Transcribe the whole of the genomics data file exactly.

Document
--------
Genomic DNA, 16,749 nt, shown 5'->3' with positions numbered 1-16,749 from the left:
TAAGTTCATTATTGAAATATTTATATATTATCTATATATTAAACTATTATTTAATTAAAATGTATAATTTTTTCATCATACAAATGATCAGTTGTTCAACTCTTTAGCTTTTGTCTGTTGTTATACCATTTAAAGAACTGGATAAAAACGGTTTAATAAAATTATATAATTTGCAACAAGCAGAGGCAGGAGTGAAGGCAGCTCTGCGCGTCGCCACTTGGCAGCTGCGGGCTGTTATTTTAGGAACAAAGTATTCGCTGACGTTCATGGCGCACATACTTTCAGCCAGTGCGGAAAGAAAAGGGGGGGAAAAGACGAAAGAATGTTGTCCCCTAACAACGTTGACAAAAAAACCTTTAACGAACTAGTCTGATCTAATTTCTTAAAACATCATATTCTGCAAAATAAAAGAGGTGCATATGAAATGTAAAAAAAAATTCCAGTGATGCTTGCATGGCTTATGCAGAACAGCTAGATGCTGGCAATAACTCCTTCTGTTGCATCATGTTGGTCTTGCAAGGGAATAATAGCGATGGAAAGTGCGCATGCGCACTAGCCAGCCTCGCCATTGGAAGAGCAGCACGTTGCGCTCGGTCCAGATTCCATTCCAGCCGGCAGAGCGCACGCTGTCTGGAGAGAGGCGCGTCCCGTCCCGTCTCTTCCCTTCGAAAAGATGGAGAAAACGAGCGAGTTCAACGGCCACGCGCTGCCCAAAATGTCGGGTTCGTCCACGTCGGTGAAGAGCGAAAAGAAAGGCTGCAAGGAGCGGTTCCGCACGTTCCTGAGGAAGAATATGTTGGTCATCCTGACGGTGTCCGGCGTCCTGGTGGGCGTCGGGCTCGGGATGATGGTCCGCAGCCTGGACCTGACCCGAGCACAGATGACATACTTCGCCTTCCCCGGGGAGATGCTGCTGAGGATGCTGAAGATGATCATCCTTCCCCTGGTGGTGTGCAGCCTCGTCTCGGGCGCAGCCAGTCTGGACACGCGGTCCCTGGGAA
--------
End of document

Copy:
Genomic DNA, 16,749 nt, shown 5'->3' with positions numbered 1-16,749 from the left:
TAAGTTCATTATTGAAATATTTATATATTATCTATATATTAAACTATTATTTAATTAAAATGTATAATTTTTTCATCATACAAATGATCAGTTGTTCAACTCTTTAGCTTTTGTCTGTTGTTATACCATTTAAAGAACTGGATAAAAACGGTTTAATAAAATTATATAATTTGCAACAAGCAGAGGCAGGAGTGAAGGCAGCTCTGCGCGTCGCCACTTGGCAGCTGCGGGCTGTTATTTTAGGAACAAAGTATTCGCTGACGTTCATGGCGCACATACTTTCAGCCAGTGCGGAAAGAAAAGGGGGGGAAAAGACGAAAGAATGTTGTCCCCTAACAACGTTGACAAAAAAACCTTTAACGAACTAGTCTGATCTAATTTCTTAAAACATCATATTCTGCAAAATAAAAGAGGTGCATATGAAATGTAAAAAAAAATTCCAGTGATGCTTGCATGGCTTATGCAGAACAGCTAGATGCTGGCAATAACTCCTTCTGTTGCATCATGTTGGTCTTGCAAGGGAATAATAGCGATGGAAAGTGCGCATGCGCACTAGCCAGCCTCGCCATTGGAAGAGCAGCACGTTGCGCTCGGTCCAGATTCCATTCCAGCCGGCAGAGCGCACGCTGTCTGGAGAGAGGCGCGTCCCGTCCCGTCTCTTCCCTTCGAAAAGATGGAGAAAACGAGCGAGTTCAACGGCCACGCGCTGCCCAAAATGTCGGGTTCGTCCACGTCGGTGAAGAGCGAAAAGAAAGGCTGCAAGGAGCGGTTCCGCACGTTCCTGAGGAAGAATATGTTGGTCATCCTGACGGTGTCCGGCGTCCTGGTGGGCGTCGGGCTCGGGATGATGGTCCGCAGCCTGGACCTGACCCGAGCACAGATGACATACTTCGCCTTCCCCGGGGAGATGCTGCTGAGGATGCTGAAGATGATCATCCTTCCCCTGGTGGTGTGCAGCCTCGTCTCGGGCGCAGCCAGTCTGGACACGCGGTCCCTGGGAA